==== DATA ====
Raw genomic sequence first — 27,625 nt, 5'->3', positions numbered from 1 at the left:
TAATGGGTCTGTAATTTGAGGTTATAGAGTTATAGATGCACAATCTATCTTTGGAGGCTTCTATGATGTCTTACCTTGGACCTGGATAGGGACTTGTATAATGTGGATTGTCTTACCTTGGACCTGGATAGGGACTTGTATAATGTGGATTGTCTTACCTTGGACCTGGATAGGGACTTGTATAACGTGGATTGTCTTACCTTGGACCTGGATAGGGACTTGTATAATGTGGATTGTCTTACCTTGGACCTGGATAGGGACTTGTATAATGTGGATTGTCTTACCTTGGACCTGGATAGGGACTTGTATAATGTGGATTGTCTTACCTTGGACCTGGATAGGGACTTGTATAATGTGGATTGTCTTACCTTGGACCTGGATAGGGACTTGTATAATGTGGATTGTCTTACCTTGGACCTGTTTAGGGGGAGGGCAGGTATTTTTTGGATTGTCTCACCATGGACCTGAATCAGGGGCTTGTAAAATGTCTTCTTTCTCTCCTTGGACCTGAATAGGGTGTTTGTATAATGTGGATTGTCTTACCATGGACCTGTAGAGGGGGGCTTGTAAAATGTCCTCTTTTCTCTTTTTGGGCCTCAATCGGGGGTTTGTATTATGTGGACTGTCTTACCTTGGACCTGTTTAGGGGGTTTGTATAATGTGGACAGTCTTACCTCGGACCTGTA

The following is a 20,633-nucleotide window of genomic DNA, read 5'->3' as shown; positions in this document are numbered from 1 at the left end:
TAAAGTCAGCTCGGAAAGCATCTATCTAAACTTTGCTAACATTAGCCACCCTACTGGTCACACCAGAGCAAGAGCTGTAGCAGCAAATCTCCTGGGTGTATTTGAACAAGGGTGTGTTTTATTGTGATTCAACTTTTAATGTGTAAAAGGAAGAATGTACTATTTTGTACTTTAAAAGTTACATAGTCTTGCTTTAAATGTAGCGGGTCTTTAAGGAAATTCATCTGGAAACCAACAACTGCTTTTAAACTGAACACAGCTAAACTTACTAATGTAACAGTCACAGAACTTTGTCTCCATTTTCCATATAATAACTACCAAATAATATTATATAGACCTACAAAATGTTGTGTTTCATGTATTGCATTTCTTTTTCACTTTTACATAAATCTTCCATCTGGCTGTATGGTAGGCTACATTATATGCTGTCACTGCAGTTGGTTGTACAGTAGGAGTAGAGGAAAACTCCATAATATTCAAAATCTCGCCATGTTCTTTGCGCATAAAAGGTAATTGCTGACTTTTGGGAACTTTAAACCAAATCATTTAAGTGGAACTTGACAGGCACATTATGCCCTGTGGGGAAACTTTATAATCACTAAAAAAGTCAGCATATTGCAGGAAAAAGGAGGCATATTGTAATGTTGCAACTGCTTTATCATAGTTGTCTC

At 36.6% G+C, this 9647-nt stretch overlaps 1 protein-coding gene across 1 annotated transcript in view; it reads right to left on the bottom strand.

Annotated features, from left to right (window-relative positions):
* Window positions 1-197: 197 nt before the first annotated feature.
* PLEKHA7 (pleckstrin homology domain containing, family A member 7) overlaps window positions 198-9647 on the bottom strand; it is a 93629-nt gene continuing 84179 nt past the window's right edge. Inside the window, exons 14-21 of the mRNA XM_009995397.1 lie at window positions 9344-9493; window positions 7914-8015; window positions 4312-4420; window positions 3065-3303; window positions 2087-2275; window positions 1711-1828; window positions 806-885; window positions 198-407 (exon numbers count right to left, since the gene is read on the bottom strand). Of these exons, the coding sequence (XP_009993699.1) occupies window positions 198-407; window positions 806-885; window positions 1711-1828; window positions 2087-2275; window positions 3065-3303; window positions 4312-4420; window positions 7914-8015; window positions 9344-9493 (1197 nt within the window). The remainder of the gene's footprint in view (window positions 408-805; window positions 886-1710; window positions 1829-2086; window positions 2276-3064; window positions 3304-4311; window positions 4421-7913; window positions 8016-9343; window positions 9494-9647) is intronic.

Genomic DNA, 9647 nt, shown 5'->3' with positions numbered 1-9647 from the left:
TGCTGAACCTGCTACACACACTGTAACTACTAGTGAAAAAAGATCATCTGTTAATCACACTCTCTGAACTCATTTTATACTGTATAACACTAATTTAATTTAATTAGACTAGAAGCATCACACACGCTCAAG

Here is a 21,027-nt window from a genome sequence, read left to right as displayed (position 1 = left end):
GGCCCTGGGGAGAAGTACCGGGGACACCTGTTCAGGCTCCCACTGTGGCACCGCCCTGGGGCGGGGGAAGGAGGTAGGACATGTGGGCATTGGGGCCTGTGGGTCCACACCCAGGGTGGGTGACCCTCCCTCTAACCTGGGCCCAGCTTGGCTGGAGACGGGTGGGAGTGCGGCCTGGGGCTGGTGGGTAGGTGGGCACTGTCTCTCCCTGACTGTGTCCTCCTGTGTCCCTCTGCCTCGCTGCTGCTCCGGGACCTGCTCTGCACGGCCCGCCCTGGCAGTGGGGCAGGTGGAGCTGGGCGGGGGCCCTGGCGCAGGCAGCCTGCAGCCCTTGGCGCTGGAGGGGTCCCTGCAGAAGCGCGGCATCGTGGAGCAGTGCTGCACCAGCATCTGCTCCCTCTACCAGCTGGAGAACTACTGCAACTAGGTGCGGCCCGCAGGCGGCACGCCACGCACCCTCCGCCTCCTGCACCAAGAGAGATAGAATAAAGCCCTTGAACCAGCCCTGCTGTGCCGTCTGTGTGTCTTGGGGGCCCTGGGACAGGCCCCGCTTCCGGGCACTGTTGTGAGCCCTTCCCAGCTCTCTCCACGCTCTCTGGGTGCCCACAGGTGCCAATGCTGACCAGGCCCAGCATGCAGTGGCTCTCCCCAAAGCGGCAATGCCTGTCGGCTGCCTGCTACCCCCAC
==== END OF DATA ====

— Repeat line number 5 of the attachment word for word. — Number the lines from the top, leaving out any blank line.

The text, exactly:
At 36.6% G+C, this 9647-nt stretch overlaps 1 protein-coding gene across 1 annotated transcript in view; it reads right to left on the bottom strand.